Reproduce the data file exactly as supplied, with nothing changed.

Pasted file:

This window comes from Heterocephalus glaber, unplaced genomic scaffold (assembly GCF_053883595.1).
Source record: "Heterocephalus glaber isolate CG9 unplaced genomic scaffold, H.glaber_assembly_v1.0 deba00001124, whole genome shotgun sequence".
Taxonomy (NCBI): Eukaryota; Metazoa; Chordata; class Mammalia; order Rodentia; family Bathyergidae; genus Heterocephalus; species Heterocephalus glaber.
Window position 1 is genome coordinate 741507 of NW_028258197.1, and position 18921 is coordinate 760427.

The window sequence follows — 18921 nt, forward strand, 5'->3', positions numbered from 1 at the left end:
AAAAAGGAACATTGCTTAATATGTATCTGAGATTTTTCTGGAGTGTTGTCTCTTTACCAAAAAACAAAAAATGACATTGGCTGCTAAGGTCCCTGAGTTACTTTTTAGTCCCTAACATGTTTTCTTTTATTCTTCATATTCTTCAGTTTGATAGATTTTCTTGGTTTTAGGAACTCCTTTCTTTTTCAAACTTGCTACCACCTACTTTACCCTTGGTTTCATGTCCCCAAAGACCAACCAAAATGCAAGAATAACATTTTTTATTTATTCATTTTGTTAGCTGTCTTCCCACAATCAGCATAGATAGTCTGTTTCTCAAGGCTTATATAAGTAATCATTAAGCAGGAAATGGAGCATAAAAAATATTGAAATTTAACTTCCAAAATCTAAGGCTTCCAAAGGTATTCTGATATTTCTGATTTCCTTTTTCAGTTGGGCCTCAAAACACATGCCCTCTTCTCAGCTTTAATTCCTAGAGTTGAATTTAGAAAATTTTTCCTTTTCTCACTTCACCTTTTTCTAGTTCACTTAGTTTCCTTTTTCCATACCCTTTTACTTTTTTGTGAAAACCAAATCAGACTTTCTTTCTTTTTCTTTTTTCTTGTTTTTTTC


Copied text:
This window comes from Heterocephalus glaber, unplaced genomic scaffold (assembly GCF_053883595.1).
Source record: "Heterocephalus glaber isolate CG9 unplaced genomic scaffold, H.glaber_assembly_v1.0 deba00001124, whole genome shotgun sequence".
Taxonomy (NCBI): Eukaryota; Metazoa; Chordata; class Mammalia; order Rodentia; family Bathyergidae; genus Heterocephalus; species Heterocephalus glaber.
Window position 1 is genome coordinate 741507 of NW_028258197.1, and position 18921 is coordinate 760427.

The window sequence follows — 18921 nt, forward strand, 5'->3', positions numbered from 1 at the left end:
AAAAAGGAACATTGCTTAATATGTATCTGAGATTTTTCTGGAGTGTTGTCTCTTTACCAAAAAACAAAAAATGACATTGGCTGCTAAGGTCCCTGAGTTACTTTTTAGTCCCTAACATGTTTTCTTTTATTCTTCATATTCTTCAGTTTGATAGATTTTCTTGGTTTTAGGAACTCCTTTCTTTTTCAAACTTGCTACCACCTACTTTACCCTTGGTTTCATGTCCCCAAAGACCAACCAAAATGCAAGAATAACATTTTTTATTTATTCATTTTGTTAGCTGTCTTCCCACAATCAGCATAGATAGTCTGTTTCTCAAGGCTTATATAAGTAATCATTAAGCAGGAAATGGAGCATAAAAAATATTGAAATTTAACTTCCAAAATCTAAGGCTTCCAAAGGTATTCTGATATTTCTGATTTCCTTTTTCAGTTGGGCCTCAAAACACATGCCCTCTTCTCAGCTTTAATTCCTAGAGTTGAATTTAGAAAATTTTTCCTTTTCTCACTTCACCTTTTTCTAGTTCACTTAGTTTCCTTTTTCCATACCCTTTTACTTTTTTGTGAAAACCAAATCAGACTTTCTTTCTTTTTCTTTTTTCTTGTTTTTTTC